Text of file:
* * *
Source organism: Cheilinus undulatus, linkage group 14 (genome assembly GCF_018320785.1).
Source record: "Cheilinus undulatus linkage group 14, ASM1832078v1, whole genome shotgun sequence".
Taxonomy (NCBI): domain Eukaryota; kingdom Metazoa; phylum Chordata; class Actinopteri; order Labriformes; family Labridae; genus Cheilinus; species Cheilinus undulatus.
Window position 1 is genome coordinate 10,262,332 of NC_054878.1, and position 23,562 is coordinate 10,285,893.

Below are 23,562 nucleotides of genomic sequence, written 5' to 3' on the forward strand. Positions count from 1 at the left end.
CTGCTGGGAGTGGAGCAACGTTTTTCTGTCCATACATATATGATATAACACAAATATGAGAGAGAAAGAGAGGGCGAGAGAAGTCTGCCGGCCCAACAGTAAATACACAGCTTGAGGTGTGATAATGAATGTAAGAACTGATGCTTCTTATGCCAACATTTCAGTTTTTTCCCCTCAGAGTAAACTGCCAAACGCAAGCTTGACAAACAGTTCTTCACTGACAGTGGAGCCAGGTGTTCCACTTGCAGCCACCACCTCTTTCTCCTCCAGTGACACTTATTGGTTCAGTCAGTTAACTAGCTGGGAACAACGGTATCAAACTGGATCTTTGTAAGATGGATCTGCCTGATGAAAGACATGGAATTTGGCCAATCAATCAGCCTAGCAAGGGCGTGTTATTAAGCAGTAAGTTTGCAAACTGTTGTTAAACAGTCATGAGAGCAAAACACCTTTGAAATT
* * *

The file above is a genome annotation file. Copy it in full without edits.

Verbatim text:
Source organism: Cheilinus undulatus, linkage group 14 (genome assembly GCF_018320785.1).
Source record: "Cheilinus undulatus linkage group 14, ASM1832078v1, whole genome shotgun sequence".
Taxonomy (NCBI): domain Eukaryota; kingdom Metazoa; phylum Chordata; class Actinopteri; order Labriformes; family Labridae; genus Cheilinus; species Cheilinus undulatus.
Window position 1 is genome coordinate 10,262,332 of NC_054878.1, and position 23,562 is coordinate 10,285,893.

Below are 23,562 nucleotides of genomic sequence, written 5' to 3' on the forward strand. Positions count from 1 at the left end.
CTGCTGGGAGTGGAGCAACGTTTTTCTGTCCATACATATATGATATAACACAAATATGAGAGAGAAAGAGAGGGCGAGAGAAGTCTGCCGGCCCAACAGTAAATACACAGCTTGAGGTGTGATAATGAATGTAAGAACTGATGCTTCTTATGCCAACATTTCAGTTTTTTCCCCTCAGAGTAAACTGCCAAACGCAAGCTTGACAAACAGTTCTTCACTGACAGTGGAGCCAGGTGTTCCACTTGCAGCCACCACCTCTTTCTCCTCCAGTGACACTTATTGGTTCAGTCAGTTAACTAGCTGGGAACAACGGTATCAAACTGGATCTTTGTAAGATGGATCTGCCTGATGAAAGACATGGAATTTGGCCAATCAATCAGCCTAGCAAGGGCGTGTTATTAAGCAGTAAGTTTGCAAACTGTTGTTAAACAGTCATGAGAGCAAAACACCTTTGAAATT